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4 Sep 2018

Gabriela Quijano, Legal Adviser, Amnesty International - International Secretariat

Okpabi v Royal Dutch Shell: An opportunity to honour international standards or another instance of corporate impunity?

On 14 February 2018, a UK Court of Appeal dismissed the Okpabi v Royal Dutch Shell (RDS or Shell) appeal on the basis that RDS could not be held legally responsible for the actions of its Nigerian subsidiary, the Shell Petroleum Development Company of Nigeria (SPDC)...This decision is highly concerning for two main reasons. Firstly, it denies the Ogale and Bille communities an opportunity for justice in a case where the chances of obtaining meaningful reparation in Nigeria are virtually non-existent.  Secondly, it backtracks on prior UK court decisions on parent company liability...

The Court of Appeal dismissed the claims based on the absence of evidence to demonstrate operational control of Shell over its subsidiary...Such a high evidentiary burden on claimants alleging parent company liability at such an early stage in the proceedings is unjust and unrealistic...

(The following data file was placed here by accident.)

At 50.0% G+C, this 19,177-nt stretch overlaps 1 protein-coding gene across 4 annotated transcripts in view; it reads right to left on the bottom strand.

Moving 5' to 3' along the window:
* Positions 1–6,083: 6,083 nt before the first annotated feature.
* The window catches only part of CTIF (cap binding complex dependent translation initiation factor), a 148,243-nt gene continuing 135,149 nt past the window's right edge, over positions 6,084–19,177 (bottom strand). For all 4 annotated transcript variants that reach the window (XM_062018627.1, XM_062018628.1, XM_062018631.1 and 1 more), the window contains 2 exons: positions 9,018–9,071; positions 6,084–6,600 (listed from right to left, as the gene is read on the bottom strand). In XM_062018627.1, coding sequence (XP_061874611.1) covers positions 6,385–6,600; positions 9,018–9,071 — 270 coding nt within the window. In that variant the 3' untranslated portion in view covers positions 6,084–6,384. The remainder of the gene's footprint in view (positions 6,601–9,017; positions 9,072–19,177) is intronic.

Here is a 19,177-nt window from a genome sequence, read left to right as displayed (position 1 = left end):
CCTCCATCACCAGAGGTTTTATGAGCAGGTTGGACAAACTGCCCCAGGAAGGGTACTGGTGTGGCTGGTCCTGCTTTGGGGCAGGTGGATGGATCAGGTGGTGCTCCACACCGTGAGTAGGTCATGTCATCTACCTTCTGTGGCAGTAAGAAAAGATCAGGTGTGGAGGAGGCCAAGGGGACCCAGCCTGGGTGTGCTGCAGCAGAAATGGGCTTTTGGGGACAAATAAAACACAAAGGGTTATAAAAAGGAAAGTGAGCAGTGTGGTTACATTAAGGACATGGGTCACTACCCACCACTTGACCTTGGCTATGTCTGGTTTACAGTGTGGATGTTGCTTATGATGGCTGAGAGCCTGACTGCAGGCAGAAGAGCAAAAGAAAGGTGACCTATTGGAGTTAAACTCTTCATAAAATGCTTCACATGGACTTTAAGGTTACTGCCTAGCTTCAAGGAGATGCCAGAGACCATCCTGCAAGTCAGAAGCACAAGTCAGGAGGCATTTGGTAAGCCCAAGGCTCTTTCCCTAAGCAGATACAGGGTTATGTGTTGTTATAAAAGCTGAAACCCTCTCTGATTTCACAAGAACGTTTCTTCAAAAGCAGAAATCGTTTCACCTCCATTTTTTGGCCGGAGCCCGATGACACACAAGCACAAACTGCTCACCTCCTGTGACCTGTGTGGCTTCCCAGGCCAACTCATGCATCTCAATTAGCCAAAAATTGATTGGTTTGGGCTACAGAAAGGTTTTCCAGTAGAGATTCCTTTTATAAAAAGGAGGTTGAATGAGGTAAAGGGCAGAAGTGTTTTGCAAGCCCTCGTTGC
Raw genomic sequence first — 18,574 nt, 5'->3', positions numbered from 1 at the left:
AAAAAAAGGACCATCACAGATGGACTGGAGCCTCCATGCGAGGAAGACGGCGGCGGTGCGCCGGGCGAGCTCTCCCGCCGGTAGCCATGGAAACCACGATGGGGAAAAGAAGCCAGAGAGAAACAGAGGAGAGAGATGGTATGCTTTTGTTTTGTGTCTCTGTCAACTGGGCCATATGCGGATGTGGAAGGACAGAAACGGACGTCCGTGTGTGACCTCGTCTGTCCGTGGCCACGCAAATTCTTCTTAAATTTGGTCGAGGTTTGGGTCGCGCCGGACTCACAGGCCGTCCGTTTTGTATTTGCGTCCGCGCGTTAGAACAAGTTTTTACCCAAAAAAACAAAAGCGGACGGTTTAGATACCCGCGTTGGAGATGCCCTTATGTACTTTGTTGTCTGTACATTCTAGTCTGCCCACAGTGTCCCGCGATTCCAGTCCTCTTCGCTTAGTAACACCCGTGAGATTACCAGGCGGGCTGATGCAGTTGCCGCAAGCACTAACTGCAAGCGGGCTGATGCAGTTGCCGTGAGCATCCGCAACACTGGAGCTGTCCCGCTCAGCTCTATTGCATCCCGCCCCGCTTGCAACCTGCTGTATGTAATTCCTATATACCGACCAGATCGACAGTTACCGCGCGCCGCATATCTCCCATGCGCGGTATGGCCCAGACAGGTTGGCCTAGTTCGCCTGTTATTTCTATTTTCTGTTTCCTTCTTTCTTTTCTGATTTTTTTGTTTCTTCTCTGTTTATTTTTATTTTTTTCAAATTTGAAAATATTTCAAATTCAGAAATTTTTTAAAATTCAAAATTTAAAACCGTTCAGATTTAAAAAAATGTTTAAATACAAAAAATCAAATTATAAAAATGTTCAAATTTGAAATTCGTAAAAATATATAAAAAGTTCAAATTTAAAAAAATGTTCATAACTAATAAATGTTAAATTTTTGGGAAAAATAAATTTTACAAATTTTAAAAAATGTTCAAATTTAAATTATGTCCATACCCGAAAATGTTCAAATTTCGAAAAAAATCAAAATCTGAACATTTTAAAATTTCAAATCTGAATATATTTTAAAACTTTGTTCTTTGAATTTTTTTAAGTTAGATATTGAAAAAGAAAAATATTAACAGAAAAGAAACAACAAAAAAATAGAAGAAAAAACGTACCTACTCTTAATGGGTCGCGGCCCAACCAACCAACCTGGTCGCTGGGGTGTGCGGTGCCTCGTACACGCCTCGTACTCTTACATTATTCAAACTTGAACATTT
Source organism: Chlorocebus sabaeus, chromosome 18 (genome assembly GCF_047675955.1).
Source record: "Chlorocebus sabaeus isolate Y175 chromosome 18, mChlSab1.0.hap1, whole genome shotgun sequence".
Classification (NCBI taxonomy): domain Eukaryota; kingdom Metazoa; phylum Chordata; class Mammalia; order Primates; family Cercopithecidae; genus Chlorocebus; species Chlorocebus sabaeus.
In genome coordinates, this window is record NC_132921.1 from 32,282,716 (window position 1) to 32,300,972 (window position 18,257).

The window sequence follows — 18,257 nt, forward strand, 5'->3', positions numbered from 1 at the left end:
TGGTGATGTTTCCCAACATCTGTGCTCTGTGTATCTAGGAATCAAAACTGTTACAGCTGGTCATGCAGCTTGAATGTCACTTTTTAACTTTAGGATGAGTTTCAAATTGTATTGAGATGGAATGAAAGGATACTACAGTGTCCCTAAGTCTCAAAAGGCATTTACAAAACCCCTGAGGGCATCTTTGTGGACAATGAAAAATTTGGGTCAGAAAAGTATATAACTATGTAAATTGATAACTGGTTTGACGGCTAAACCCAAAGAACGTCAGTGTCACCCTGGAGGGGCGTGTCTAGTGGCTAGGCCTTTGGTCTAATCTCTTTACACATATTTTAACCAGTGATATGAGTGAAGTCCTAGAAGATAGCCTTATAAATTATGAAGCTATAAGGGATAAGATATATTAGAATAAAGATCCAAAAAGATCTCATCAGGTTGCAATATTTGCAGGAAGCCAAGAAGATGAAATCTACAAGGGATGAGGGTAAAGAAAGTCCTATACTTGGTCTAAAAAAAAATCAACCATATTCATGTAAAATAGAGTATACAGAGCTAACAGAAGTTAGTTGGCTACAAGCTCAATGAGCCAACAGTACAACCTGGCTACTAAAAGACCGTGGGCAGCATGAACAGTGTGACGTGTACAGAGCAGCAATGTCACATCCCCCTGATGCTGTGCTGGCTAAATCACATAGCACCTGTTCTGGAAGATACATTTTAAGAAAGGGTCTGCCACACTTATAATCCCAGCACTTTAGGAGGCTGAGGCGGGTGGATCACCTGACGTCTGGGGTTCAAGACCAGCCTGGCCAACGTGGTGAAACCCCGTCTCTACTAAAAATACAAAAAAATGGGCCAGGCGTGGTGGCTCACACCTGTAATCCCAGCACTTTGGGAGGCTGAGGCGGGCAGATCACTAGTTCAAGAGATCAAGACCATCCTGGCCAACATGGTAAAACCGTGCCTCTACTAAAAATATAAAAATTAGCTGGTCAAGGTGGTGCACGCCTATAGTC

UK courts have gradually advanced useful parent company liability principles, with Chandler v Cape plc being the strongest precedent yet.  However, the Court of Appeal disregarded principles established in this case...[I]t is not the active engagement of a parent company in the abuse, but its failure to act to prevent it when it could that results in serious harm.  Unfortunately, the Court of Appeal chose to backtrack on this important point.

The view expressed by the Court of Appeal that a parent company duty of care may only arise in cases of active control or enforcement would promote a “hands off” approach to the human rights impacts of subsidiaries...Should it stand, the Court of Appeal’s ruling would have the exact opposite effect of discouraging parent companies from concerning themselves with, and taking action to avoid, the adverse human rights impacts of their subsidiaries...